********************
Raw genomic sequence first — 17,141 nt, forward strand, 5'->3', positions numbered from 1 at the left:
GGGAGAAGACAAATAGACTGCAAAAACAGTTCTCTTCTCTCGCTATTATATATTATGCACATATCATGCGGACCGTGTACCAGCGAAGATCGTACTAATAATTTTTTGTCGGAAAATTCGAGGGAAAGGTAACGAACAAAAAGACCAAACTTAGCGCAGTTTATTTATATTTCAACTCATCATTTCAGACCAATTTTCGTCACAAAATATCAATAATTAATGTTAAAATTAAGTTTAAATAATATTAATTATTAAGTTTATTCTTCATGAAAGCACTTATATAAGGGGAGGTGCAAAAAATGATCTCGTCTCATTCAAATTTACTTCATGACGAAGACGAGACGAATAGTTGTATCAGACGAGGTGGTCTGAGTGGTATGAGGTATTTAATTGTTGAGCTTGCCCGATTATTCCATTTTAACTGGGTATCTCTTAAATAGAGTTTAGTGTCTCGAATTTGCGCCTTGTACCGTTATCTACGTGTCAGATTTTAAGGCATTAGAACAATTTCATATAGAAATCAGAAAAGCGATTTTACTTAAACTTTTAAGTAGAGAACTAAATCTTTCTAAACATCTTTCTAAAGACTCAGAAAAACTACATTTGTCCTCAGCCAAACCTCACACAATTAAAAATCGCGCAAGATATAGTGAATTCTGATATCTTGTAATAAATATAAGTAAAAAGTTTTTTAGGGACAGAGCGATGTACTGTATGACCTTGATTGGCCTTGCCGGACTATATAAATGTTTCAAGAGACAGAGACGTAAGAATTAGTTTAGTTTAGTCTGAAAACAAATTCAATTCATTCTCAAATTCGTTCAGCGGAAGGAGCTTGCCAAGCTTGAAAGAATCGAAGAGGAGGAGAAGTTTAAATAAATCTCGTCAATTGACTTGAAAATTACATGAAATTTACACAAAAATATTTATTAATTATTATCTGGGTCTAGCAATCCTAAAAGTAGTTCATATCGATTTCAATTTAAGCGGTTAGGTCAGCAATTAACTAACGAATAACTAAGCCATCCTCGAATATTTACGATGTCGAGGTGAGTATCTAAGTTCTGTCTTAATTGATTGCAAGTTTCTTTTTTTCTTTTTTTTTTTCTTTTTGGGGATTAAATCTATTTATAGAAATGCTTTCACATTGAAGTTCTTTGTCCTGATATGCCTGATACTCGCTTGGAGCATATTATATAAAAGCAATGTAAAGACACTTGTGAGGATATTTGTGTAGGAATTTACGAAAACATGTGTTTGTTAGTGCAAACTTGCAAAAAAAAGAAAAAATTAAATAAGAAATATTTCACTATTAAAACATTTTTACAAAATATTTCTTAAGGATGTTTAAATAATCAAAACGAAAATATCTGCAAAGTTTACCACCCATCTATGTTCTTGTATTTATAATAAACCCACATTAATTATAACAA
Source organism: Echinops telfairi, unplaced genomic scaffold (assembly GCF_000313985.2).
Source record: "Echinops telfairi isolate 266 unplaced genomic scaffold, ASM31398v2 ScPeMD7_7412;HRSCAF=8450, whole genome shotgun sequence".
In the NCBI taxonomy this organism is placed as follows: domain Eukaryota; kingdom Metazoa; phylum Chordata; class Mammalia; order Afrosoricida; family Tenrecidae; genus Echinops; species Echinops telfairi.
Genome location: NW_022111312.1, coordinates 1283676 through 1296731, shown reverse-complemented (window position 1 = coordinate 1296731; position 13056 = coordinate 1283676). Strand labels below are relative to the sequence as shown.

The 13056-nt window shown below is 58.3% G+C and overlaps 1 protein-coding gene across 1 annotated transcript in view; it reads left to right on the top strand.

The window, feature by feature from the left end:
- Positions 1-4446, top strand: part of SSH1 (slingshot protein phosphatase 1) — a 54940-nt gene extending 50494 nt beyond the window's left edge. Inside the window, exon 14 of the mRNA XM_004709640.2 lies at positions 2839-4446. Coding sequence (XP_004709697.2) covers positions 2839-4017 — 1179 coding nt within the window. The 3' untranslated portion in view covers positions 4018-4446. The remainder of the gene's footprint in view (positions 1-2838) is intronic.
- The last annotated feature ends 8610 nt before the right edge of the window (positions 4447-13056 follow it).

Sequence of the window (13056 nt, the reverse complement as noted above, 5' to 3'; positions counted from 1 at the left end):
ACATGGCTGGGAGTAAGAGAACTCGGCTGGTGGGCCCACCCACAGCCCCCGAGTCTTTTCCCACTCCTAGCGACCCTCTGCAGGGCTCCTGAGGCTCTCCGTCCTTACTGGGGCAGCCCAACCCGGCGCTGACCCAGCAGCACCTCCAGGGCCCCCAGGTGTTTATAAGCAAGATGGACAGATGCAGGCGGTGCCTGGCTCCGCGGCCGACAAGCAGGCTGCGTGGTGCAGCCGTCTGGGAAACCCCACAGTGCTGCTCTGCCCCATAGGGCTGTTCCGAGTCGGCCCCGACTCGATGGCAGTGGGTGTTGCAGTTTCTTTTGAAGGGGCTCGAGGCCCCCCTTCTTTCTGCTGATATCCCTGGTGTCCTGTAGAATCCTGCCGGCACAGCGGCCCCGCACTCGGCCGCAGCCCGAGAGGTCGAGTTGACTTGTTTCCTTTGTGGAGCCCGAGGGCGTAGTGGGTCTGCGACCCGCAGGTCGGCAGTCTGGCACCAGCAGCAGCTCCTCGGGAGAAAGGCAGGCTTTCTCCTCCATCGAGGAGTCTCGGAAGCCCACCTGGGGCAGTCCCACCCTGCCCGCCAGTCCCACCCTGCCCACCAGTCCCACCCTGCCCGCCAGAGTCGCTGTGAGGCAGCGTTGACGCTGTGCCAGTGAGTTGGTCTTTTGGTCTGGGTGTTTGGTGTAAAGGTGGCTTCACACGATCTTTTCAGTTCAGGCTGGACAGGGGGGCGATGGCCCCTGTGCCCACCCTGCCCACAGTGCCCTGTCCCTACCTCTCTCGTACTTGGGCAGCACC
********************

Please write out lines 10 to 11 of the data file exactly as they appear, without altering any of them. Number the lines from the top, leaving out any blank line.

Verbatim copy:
- The last annotated feature ends 8610 nt before the right edge of the window (positions 4447-13056 follow it).

Sequence of the window (13056 nt, the reverse complement as noted above, 5' to 3'; positions counted from 1 at the left end):